e) process characteristics

= Forms of dealing with the critical life event depend on a) - d), e.g. coping (Def .: Sum of all problem-solving efforts - cognitive, behavioral, ... - of a person who is in a situation that is significant for them, yet overwhelms their individual adaptability) - however, not all critical life events are "traumatizing" / emotionally flooding like the typical critical life events from coping research * Thomae, Daseinstechniken

f) Consequential features:

In research, mostly only considered retrospectively anyway: Syndrome Y measured, checked for critical life events, but otherwise, for practical reasons, concentration on normative critical life events is necessary. In addition, effects depending on a) -

e) different; Investigation only makes sense with existing concepts there -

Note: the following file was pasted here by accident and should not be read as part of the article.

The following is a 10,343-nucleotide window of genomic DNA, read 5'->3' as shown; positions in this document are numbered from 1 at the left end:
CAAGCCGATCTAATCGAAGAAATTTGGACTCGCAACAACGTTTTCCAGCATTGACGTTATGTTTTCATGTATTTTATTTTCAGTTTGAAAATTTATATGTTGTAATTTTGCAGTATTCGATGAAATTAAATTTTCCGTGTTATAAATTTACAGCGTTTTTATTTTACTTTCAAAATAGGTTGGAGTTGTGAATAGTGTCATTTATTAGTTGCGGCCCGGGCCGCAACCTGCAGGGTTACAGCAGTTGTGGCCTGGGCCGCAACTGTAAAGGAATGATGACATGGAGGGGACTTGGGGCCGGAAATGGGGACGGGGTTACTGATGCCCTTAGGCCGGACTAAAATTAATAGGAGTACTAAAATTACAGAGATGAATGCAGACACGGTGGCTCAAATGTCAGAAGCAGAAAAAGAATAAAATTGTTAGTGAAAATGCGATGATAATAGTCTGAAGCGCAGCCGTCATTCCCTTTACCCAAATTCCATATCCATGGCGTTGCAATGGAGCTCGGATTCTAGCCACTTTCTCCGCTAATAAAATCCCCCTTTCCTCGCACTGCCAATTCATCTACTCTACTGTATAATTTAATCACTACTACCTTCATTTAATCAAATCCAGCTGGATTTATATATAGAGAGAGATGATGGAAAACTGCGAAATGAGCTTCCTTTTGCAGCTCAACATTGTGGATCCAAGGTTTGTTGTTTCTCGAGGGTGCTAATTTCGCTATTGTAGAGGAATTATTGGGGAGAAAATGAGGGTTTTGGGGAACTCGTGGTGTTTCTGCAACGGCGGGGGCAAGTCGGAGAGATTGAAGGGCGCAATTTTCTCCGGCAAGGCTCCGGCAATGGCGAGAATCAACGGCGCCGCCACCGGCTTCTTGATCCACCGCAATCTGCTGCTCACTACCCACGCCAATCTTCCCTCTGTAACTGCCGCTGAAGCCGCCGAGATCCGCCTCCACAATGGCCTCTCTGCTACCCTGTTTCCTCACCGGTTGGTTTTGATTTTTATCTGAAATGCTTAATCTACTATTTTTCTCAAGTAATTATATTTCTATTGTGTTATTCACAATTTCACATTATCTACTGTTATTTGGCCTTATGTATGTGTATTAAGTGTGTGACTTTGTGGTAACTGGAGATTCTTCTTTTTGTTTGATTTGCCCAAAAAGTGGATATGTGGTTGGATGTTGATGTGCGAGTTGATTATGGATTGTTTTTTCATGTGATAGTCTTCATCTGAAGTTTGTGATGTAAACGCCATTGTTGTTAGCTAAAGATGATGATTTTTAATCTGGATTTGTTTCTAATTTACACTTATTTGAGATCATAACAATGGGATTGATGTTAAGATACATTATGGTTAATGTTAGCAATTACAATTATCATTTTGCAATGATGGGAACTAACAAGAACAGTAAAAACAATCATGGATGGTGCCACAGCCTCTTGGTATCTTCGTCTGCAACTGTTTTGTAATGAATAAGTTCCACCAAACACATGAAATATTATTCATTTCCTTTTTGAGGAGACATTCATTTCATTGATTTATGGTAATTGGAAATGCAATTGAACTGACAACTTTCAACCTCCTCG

also: what should be investigated and what is desired and until how long after the event is measured (retrospective change in meaning!)

4) Risk and protective factors


- Stress experience, experience-based self-confidence in coping with critical situations, self-efficacy, internal control conviction, broad repertoire of problem-solving strategies.
-Social support as a protective factor; however, it can also interfere with the development of beliefs about self-efficacy.
-Negative social reaction to the victims of critical life events is a risk factor.

5) Coping options (Ferring & Filipp, 1989)

- Search for meaning and explanation
- Positive illusions
- Emotional dampening comparisons with others
- Seeking help and support
- Concrete efforts to solve the problems